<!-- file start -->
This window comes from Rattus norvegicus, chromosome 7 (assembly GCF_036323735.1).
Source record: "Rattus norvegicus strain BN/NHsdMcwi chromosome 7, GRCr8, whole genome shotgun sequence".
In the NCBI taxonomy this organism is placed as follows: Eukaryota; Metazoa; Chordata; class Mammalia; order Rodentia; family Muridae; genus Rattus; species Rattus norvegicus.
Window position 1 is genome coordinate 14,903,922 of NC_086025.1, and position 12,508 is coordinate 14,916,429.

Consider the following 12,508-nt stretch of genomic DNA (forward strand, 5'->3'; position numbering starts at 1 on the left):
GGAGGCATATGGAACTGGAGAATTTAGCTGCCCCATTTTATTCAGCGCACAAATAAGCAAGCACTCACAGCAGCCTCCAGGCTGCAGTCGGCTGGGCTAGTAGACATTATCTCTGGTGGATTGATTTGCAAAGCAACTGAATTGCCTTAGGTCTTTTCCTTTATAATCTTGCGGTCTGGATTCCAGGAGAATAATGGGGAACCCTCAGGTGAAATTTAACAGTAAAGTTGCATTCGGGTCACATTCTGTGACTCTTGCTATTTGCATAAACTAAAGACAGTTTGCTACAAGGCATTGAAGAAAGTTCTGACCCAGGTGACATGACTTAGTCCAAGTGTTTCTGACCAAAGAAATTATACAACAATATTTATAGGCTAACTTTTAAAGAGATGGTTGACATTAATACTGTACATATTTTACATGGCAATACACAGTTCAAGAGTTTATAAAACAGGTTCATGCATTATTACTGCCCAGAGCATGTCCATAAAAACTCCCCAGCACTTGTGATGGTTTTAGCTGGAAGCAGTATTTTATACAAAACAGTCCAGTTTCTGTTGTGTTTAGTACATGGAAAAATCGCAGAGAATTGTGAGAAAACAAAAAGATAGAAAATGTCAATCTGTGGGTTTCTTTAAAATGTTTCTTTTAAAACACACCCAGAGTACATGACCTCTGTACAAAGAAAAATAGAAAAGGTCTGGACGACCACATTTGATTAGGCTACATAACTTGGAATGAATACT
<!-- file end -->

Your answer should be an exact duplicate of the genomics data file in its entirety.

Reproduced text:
This window comes from Rattus norvegicus, chromosome 7 (assembly GCF_036323735.1).
Source record: "Rattus norvegicus strain BN/NHsdMcwi chromosome 7, GRCr8, whole genome shotgun sequence".
In the NCBI taxonomy this organism is placed as follows: Eukaryota; Metazoa; Chordata; class Mammalia; order Rodentia; family Muridae; genus Rattus; species Rattus norvegicus.
Window position 1 is genome coordinate 14,903,922 of NC_086025.1, and position 12,508 is coordinate 14,916,429.

Consider the following 12,508-nt stretch of genomic DNA (forward strand, 5'->3'; position numbering starts at 1 on the left):
GGAGGCATATGGAACTGGAGAATTTAGCTGCCCCATTTTATTCAGCGCACAAATAAGCAAGCACTCACAGCAGCCTCCAGGCTGCAGTCGGCTGGGCTAGTAGACATTATCTCTGGTGGATTGATTTGCAAAGCAACTGAATTGCCTTAGGTCTTTTCCTTTATAATCTTGCGGTCTGGATTCCAGGAGAATAATGGGGAACCCTCAGGTGAAATTTAACAGTAAAGTTGCATTCGGGTCACATTCTGTGACTCTTGCTATTTGCATAAACTAAAGACAGTTTGCTACAAGGCATTGAAGAAAGTTCTGACCCAGGTGACATGACTTAGTCCAAGTGTTTCTGACCAAAGAAATTATACAACAATATTTATAGGCTAACTTTTAAAGAGATGGTTGACATTAATACTGTACATATTTTACATGGCAATACACAGTTCAAGAGTTTATAAAACAGGTTCATGCATTATTACTGCCCAGAGCATGTCCATAAAAACTCCCCAGCACTTGTGATGGTTTTAGCTGGAAGCAGTATTTTATACAAAACAGTCCAGTTTCTGTTGTGTTTAGTACATGGAAAAATCGCAGAGAATTGTGAGAAAACAAAAAGATAGAAAATGTCAATCTGTGGGTTTCTTTAAAATGTTTCTTTTAAAACACACCCAGAGTACATGACCTCTGTACAAAGAAAAATAGAAAAGGTCTGGACGACCACATTTGATTAGGCTACATAACTTGGAATGAATACT